By: Britt Cowart, LCSW

There are approximately 47 plus million Senior Citizens in the US (65 and older) and this population is doubling. The average age expectancy is 78+ years and rising. With a growing aging population, it’s typical and expected that Seniors are experiencing increased loss and associated grief. The pain of grief is not lessened by age.

In fact, Seniors experience grief just as deeply as anyone else and often lose many loved ones across their lifespan experiencing grief over and over again due to increased longevity. 

While the death of a spouse may be the most significant loss a Senior may experience, losing friends, outliving children, and experiencing other family of origin deaths can be equally as challenging to recover and heal from. Additionally, because Seniors often live alone, they are at higher risk of isolation and depression while grieving a loss. Grief can also have an impact on Seniors’ immune systems creating increased risk for health issues, illnesses, and ailments after a loss. Nursing homes and senior centers can intensify grief symptoms as well due to potential isolation, loneliness and non-recognition of worsening grief, depression, or secondary losses.  

Additionally, there are non-death related losses that can compound and sometimes complicate Seniors’ grief processes such as retirement, empty nest, loss of driving/freedom, loss of health, loss of stamina, and loss of finances. Also, Seniors can experience the loss of close relationships with family members due to their busy lives, not living in close proximity, and changes in living situations.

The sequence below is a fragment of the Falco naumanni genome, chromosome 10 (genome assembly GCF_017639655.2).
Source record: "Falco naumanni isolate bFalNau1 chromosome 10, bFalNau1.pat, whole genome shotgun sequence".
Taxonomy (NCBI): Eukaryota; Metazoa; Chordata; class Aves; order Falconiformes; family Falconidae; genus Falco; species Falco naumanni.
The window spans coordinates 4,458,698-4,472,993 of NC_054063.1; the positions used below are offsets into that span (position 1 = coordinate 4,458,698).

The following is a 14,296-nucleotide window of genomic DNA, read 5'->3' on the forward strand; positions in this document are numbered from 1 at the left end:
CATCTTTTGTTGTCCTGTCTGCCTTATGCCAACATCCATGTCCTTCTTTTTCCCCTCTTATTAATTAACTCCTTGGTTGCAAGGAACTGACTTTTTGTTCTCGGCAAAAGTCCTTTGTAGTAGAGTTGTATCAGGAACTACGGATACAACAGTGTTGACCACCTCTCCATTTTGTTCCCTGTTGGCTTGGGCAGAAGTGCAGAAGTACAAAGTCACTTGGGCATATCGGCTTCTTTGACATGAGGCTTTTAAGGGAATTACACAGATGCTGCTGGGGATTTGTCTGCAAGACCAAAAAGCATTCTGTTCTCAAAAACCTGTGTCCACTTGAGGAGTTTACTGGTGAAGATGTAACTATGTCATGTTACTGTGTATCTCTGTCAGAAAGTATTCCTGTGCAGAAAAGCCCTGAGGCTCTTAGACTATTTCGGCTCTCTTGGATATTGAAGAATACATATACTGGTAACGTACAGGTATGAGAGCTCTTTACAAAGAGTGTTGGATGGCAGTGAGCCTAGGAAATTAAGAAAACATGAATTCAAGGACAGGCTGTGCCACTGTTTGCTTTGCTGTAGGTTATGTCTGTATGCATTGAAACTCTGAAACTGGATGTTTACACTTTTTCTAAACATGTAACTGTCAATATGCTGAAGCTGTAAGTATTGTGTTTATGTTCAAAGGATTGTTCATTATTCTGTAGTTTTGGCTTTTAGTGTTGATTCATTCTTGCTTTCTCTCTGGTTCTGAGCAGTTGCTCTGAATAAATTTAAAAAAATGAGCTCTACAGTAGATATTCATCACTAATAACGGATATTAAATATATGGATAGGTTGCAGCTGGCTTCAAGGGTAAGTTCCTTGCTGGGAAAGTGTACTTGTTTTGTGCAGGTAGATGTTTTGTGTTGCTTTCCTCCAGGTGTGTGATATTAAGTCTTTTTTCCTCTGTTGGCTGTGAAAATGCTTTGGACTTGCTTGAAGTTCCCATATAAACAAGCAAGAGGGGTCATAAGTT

Grief is a normal part of loss, but it’s critical that we as loved ones, professionals, and caregivers, increase our knowledge of grief in the growing Senior population, the variables that impact it, and ways we can help the Seniors in our lives.

What Senior Grievers can do to take care of themselves:

  • Eat routinely, exercise regularly, take medication as scheduled.
  • Increase socialization and combat isolation by sharing a meal with friends, do activities to stay busy, talk with people and other widow/widowers, go to the market/coffee/movies with a friend or social group. Go to church, volunteer, get involved with events.
  • Join a grief group for Seniors to increase support, community, and healthy coping.
  • Explore Bereavement Counseling with a professional to address grief symptoms and enhance healing and functioning after a loss.
  • Get support in navigating tasks you may be unfamiliar with due to the loss of a lifelong partner.
  • Face difficult grief feelings and find creative ways to express them.

What others can do to support grieving Seniors:

  • Listen to them.
  • Enjoy a meal with them.
  • Visit often and regularly especially later after the loss when others have stopped visiting.
  • Help them with tasks, errands, appointments, chores ie. Grocery shopping, doctor’s appts., fixing meals.
  • Plan and participate in a special activity with them.
  • Introduce a new positive coping skill, activity to their life, routine.
  • Spend time with them to assess their grief symptoms, signs of depression, healthy coping etc.

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